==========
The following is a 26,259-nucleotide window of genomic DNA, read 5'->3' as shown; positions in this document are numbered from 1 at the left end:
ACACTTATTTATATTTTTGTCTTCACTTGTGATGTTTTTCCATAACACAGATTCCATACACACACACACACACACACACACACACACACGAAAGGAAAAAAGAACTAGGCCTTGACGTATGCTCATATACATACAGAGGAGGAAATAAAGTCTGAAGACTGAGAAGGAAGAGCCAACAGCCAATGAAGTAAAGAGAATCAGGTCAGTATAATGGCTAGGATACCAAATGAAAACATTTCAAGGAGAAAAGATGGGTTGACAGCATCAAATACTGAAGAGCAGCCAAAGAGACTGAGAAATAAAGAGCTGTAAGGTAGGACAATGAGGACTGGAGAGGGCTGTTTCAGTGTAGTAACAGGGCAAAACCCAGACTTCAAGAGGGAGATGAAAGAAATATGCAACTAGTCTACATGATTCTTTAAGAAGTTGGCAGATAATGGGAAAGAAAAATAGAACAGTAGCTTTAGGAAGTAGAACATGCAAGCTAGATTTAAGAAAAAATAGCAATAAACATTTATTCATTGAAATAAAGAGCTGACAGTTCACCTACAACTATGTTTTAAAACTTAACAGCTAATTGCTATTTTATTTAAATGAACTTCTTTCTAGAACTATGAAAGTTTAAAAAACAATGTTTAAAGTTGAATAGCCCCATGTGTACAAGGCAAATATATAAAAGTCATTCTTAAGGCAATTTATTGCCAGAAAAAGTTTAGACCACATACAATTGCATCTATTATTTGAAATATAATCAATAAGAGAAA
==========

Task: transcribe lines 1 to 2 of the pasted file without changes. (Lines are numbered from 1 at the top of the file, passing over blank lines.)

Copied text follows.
The following is a 26,259-nucleotide window of genomic DNA, read 5'->3' as shown; positions in this document are numbered from 1 at the left end:
ACACTTATTTATATTTTTGTCTTCACTTGTGATGTTTTTCCATAACACAGATTCCATACACACACACACACACACACACACACACACACGAAAGGAAAAAAGAACTAGGCCTTGACGTATGCTCATATACATACAGAGGAGGAAATAAAGTCTGAAGACTGAGAAGGAAGAGCCAACAGCCAATGAAGTAAAGAGAATCAGGTCAGTATAATGGCTAGGATACCAAATGAAAACATTTCAAGGAGAAAAGATGGGTTGACAGCATCAAATACTGAAGAGCAGCCAAAGAGACTGAGAAATAAAGAGCTGTAAGGTAGGACAATGAGGACTGGAGAGGGCTGTTTCAGTGTAGTAACAGGGCAAAACCCAGACTTCAAGAGGGAGATGAAAGAAATATGCAACTAGTCTACATGATTCTTTAAGAAGTTGGCAGATAATGGGAAAGAAAAATAGAACAGTAGCTTTAGGAAGTAGAACATGCAAGCTAGATTTAAGAAAAAATAGCAATAAACATTTATTCATTGAAATAAAGAGCTGACAGTTCACCTACAACTATGTTTTAAAACTTAACAGCTAATTGCTATTTTATTTAAATGAACTTCTTTCTAGAACTATGAAAGTTTAAAAAACAATGTTTAAAGTTGAATAGCCCCATGTGTACAAGGCAAATATATAAAAGTCATTCTTAAGGCAATTTATTGCCAGAAAAAGTTTAGACCACATACAATTGCATCTATTATTTGAAATATAATCAATAAGAGAAA